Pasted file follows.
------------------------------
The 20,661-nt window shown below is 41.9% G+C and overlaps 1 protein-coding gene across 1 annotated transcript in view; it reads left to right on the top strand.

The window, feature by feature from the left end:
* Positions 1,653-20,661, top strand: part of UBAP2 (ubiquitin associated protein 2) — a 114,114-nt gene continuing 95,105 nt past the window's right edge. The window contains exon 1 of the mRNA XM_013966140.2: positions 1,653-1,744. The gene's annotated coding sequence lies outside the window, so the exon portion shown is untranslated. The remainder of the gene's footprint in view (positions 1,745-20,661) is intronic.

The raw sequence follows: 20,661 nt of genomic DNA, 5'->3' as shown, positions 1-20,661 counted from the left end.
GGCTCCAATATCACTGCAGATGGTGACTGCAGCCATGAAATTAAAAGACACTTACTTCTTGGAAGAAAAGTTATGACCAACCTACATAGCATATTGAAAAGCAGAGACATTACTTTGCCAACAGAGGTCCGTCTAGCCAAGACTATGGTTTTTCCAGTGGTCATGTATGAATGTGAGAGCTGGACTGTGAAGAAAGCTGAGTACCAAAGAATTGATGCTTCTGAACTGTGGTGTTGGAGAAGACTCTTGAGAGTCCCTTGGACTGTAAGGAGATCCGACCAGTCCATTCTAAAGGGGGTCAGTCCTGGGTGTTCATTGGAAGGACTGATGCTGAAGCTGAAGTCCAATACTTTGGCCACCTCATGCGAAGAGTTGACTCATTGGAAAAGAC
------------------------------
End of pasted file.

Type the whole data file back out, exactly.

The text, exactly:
The 20,661-nt window shown below is 41.9% G+C and overlaps 1 protein-coding gene across 1 annotated transcript in view; it reads left to right on the top strand.

The window, feature by feature from the left end:
* Positions 1,653-20,661, top strand: part of UBAP2 (ubiquitin associated protein 2) — a 114,114-nt gene continuing 95,105 nt past the window's right edge. The window contains exon 1 of the mRNA XM_013966140.2: positions 1,653-1,744. The gene's annotated coding sequence lies outside the window, so the exon portion shown is untranslated. The remainder of the gene's footprint in view (positions 1,745-20,661) is intronic.

The raw sequence follows: 20,661 nt of genomic DNA, 5'->3' as shown, positions 1-20,661 counted from the left end.
GGCTCCAATATCACTGCAGATGGTGACTGCAGCCATGAAATTAAAAGACACTTACTTCTTGGAAGAAAAGTTATGACCAACCTACATAGCATATTGAAAAGCAGAGACATTACTTTGCCAACAGAGGTCCGTCTAGCCAAGACTATGGTTTTTCCAGTGGTCATGTATGAATGTGAGAGCTGGACTGTGAAGAAAGCTGAGTACCAAAGAATTGATGCTTCTGAACTGTGGTGTTGGAGAAGACTCTTGAGAGTCCCTTGGACTGTAAGGAGATCCGACCAGTCCATTCTAAAGGGGGTCAGTCCTGGGTGTTCATTGGAAGGACTGATGCTGAAGCTGAAGTCCAATACTTTGGCCACCTCATGCGAAGAGTTGACTCATTGGAAAAGAC